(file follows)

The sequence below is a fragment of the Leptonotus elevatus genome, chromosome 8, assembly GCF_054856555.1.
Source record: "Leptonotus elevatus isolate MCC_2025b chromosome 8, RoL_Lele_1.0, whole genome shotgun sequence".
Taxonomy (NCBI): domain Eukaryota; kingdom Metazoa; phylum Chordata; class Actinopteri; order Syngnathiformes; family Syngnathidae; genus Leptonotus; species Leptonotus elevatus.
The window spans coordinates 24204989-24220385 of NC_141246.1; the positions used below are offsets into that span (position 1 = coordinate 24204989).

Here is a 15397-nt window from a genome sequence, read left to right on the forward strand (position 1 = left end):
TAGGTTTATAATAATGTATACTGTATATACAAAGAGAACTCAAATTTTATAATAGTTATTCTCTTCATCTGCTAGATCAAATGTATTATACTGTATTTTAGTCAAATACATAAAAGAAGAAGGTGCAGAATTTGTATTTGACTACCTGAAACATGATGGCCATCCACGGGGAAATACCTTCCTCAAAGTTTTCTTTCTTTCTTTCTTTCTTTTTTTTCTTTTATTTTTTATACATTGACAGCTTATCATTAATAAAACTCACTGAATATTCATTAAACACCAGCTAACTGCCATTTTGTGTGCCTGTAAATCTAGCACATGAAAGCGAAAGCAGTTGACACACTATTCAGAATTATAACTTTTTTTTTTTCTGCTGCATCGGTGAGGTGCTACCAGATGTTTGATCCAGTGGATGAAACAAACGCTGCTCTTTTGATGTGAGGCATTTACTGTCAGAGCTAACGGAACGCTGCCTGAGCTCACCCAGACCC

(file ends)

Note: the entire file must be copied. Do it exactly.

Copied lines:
The sequence below is a fragment of the Leptonotus elevatus genome, chromosome 8, assembly GCF_054856555.1.
Source record: "Leptonotus elevatus isolate MCC_2025b chromosome 8, RoL_Lele_1.0, whole genome shotgun sequence".
Taxonomy (NCBI): domain Eukaryota; kingdom Metazoa; phylum Chordata; class Actinopteri; order Syngnathiformes; family Syngnathidae; genus Leptonotus; species Leptonotus elevatus.
The window spans coordinates 24204989-24220385 of NC_141246.1; the positions used below are offsets into that span (position 1 = coordinate 24204989).

Here is a 15397-nt window from a genome sequence, read left to right on the forward strand (position 1 = left end):
TAGGTTTATAATAATGTATACTGTATATACAAAGAGAACTCAAATTTTATAATAGTTATTCTCTTCATCTGCTAGATCAAATGTATTATACTGTATTTTAGTCAAATACATAAAAGAAGAAGGTGCAGAATTTGTATTTGACTACCTGAAACATGATGGCCATCCACGGGGAAATACCTTCCTCAAAGTTTTCTTTCTTTCTTTCTTTCTTTTTTTTCTTTTATTTTTTATACATTGACAGCTTATCATTAATAAAACTCACTGAATATTCATTAAACACCAGCTAACTGCCATTTTGTGTGCCTGTAAATCTAGCACATGAAAGCGAAAGCAGTTGACACACTATTCAGAATTATAACTTTTTTTTTTTCTGCTGCATCGGTGAGGTGCTACCAGATGTTTGATCCAGTGGATGAAACAAACGCTGCTCTTTTGATGTGAGGCATTTACTGTCAGAGCTAACGGAACGCTGCCTGAGCTCACCCAGACCC